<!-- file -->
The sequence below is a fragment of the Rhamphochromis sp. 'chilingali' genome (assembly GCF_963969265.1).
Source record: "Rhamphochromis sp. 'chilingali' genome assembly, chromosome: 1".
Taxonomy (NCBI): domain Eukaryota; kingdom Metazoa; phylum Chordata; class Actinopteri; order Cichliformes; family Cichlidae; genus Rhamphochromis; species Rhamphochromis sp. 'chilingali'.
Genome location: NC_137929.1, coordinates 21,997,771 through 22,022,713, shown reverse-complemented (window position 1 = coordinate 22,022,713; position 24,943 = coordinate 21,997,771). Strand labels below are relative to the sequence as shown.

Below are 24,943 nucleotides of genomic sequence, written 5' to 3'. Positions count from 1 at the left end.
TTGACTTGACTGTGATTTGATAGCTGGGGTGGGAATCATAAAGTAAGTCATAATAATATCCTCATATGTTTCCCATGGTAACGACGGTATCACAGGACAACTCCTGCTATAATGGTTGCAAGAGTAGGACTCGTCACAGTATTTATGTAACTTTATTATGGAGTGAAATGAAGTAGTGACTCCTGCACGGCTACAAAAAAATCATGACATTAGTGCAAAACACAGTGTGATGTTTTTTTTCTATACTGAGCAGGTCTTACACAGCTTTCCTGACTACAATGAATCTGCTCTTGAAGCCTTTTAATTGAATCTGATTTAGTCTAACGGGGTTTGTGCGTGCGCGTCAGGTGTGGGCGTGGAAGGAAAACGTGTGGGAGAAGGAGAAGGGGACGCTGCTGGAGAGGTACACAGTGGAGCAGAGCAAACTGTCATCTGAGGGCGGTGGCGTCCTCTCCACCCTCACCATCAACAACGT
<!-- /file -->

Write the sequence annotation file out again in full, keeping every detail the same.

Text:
The sequence below is a fragment of the Rhamphochromis sp. 'chilingali' genome (assembly GCF_963969265.1).
Source record: "Rhamphochromis sp. 'chilingali' genome assembly, chromosome: 1".
Taxonomy (NCBI): domain Eukaryota; kingdom Metazoa; phylum Chordata; class Actinopteri; order Cichliformes; family Cichlidae; genus Rhamphochromis; species Rhamphochromis sp. 'chilingali'.
Genome location: NC_137929.1, coordinates 21,997,771 through 22,022,713, shown reverse-complemented (window position 1 = coordinate 22,022,713; position 24,943 = coordinate 21,997,771). Strand labels below are relative to the sequence as shown.

Below are 24,943 nucleotides of genomic sequence, written 5' to 3'. Positions count from 1 at the left end.
TTGACTTGACTGTGATTTGATAGCTGGGGTGGGAATCATAAAGTAAGTCATAATAATATCCTCATATGTTTCCCATGGTAACGACGGTATCACAGGACAACTCCTGCTATAATGGTTGCAAGAGTAGGACTCGTCACAGTATTTATGTAACTTTATTATGGAGTGAAATGAAGTAGTGACTCCTGCACGGCTACAAAAAAATCATGACATTAGTGCAAAACACAGTGTGATGTTTTTTTTCTATACTGAGCAGGTCTTACACAGCTTTCCTGACTACAATGAATCTGCTCTTGAAGCCTTTTAATTGAATCTGATTTAGTCTAACGGGGTTTGTGCGTGCGCGTCAGGTGTGGGCGTGGAAGGAAAACGTGTGGGAGAAGGAGAAGGGGACGCTGCTGGAGAGGTACACAGTGGAGCAGAGCAAACTGTCATCTGAGGGCGGTGGCGTCCTCTCCACCCTCACCATCAACAACGT